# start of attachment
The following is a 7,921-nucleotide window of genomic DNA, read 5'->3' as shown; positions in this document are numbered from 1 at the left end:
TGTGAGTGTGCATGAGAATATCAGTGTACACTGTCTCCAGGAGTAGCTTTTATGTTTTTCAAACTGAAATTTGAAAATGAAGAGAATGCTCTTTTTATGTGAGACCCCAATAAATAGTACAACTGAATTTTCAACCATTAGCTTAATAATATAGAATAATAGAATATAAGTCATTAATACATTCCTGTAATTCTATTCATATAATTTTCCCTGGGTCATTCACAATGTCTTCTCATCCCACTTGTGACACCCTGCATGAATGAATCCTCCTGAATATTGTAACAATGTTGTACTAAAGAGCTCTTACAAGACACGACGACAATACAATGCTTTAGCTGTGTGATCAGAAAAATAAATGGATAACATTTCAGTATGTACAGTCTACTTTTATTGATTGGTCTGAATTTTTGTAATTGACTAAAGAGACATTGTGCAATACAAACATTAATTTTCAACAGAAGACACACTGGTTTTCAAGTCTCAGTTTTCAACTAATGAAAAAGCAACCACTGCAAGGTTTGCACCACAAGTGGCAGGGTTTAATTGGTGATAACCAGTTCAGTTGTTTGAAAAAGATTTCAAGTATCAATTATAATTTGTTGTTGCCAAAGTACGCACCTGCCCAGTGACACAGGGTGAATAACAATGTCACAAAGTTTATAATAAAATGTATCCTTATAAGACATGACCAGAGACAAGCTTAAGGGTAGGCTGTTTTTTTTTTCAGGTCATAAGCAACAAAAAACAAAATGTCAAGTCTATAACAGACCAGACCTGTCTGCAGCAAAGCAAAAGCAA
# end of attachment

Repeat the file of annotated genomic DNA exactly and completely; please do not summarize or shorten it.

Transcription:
The following is a 7,921-nucleotide window of genomic DNA, read 5'->3' as shown; positions in this document are numbered from 1 at the left end:
TGTGAGTGTGCATGAGAATATCAGTGTACACTGTCTCCAGGAGTAGCTTTTATGTTTTTCAAACTGAAATTTGAAAATGAAGAGAATGCTCTTTTTATGTGAGACCCCAATAAATAGTACAACTGAATTTTCAACCATTAGCTTAATAATATAGAATAATAGAATATAAGTCATTAATACATTCCTGTAATTCTATTCATATAATTTTCCCTGGGTCATTCACAATGTCTTCTCATCCCACTTGTGACACCCTGCATGAATGAATCCTCCTGAATATTGTAACAATGTTGTACTAAAGAGCTCTTACAAGACACGACGACAATACAATGCTTTAGCTGTGTGATCAGAAAAATAAATGGATAACATTTCAGTATGTACAGTCTACTTTTATTGATTGGTCTGAATTTTTGTAATTGACTAAAGAGACATTGTGCAATACAAACATTAATTTTCAACAGAAGACACACTGGTTTTCAAGTCTCAGTTTTCAACTAATGAAAAAGCAACCACTGCAAGGTTTGCACCACAAGTGGCAGGGTTTAATTGGTGATAACCAGTTCAGTTGTTTGAAAAAGATTTCAAGTATCAATTATAATTTGTTGTTGCCAAAGTACGCACCTGCCCAGTGACACAGGGTGAATAACAATGTCACAAAGTTTATAATAAAATGTATCCTTATAAGACATGACCAGAGACAAGCTTAAGGGTAGGCTGTTTTTTTTTTCAGGTCATAAGCAACAAAAAACAAAATGTCAAGTCTATAACAGACCAGACCTGTCTGCAGCAAAGCAAAAGCAA